This is the cutest house in my old neighborhood. It’s so cute compared to the other basic brick and frame ranch houses on every street that you wonder how it got built there.
Yet for as long as I lived there, it received care that was indifferent at best. At present it appears to be abandoned, with gutters full of crud, that decorative front-door shutter hanging loose, and a lawn that has turned to weeds and hasn’t been cut in weeks.
As you may infer from the tenses I’m using in this post, I’ve completed my move and now live in Zionsville. I’m happy the move is complete, and I’m thrilled to get to see my wife every single day.
Is that a zoom lens in your pocket, or are you just happy to see me?
Sorry, I couldn’t resist. It’s just that the Olympus μ[mju:] Zoom 140 packs an awful lot of zoom into such a tiny camera.
The Zoom 140 isn’t as svelte as other cameras in the μ line (known as the Stylus line in North America). I suppose they couldn’t cram a 140mm zoom lens into a skinnier body. By the way, this camera came to me in a camera swap with Peggy Anne, who writes the terrific Camera Go Camera blog. I sent her my Olympus 35RC in exchange.
The Zoom 140 is as fully featured as you’d expect from any Stylus or µ camera. It begins with a 38-140mm f/4-11 lens, of 10 elements in 8 groups. It reads the DX code on the film canister to set ISO from 50 to 3200. The Zoom 140 automatically focuses using an phase-detection system, advanced for its time and a first among µ/Stylus cameras.
It also automatically sets exposure, as you’d expect; you can choose between a three-zone pattern or spot metering. The built-in flash is on by default, although it fires only when the camera needs more light. You can turn it off or set it to any of five other modes, including red eye and fill. The Zoom 140 includes a self-timer and — very nice for my aging eyes — a viewfinder dioptric correction dial. It really brought subjects into crisp view. The camera is also weather resistant; a little light rain won’t harm it. A CR123A battery powers everything.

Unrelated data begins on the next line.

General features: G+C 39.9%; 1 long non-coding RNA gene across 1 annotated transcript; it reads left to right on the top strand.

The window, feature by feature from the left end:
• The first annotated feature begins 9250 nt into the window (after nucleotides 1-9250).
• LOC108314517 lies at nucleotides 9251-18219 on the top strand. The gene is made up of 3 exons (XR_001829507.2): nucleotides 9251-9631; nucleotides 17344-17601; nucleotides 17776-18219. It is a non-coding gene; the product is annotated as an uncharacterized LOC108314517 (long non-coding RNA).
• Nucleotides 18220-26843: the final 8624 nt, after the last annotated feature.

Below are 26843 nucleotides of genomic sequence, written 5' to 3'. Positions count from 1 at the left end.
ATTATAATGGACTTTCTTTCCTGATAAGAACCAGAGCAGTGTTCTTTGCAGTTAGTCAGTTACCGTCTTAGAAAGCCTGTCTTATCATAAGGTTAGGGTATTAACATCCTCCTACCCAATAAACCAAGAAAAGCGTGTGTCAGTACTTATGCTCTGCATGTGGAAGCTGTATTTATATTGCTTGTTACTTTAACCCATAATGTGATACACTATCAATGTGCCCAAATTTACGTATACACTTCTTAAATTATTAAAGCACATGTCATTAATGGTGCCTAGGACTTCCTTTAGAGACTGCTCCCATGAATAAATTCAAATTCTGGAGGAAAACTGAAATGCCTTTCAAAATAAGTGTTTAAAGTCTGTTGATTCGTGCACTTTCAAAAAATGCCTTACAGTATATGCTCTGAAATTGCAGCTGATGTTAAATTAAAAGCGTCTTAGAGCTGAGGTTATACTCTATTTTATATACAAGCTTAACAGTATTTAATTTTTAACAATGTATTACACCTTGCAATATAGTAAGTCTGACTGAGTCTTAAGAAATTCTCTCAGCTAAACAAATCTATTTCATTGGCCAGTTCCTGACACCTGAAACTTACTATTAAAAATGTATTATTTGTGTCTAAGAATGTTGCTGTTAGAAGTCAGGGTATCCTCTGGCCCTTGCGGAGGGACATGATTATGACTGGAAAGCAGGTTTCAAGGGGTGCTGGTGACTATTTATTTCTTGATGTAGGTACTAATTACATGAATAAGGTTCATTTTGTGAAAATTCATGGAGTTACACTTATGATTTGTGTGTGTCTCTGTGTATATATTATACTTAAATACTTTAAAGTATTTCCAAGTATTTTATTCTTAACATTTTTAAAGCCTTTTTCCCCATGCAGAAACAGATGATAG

By the way, if you like compact 35mm cameras, also check out my reviews of other little Olympuses, such as the Stylus Epic Zoom 80 (here), the XA (here) and XA2 (here), as well as of the μ[mju:] Zoom 140 (here). You could go up a little in size and experience the legendary Trip 35 (here). Or just check out my master list of camera reviews, here.
These little Olympuses love black-and-white film, so I loaded some Fomapan 200.
Film loading is automatic: stretch the film across to the takeup spool and close the door. The camera takes it from there, winding to the first frame, advancing the film when you press the shutter button, and rewinding the film at the end.
Little point-and-shoot cameras are great for walking-around photography, especially when they pack a lens as sharp and contrasty as this one.
The Zoom 140 was good at recognizing what I meant the subject to be. That’s not a given with every autofocus compact! For distant subjects it brought everything into focus; for close subjects, it tried its best to create a blurred background.
Typical of always-on flashes, the Zoom 140’s flash sometimes fired when I preferred it didn’t. And typical of zoom point-and-shoots, the lens goes soft at maximum zoom, as the photo below shows.
Back it a hair off maximum and the lens just keeps delivering. This is a camera worth getting to know much better.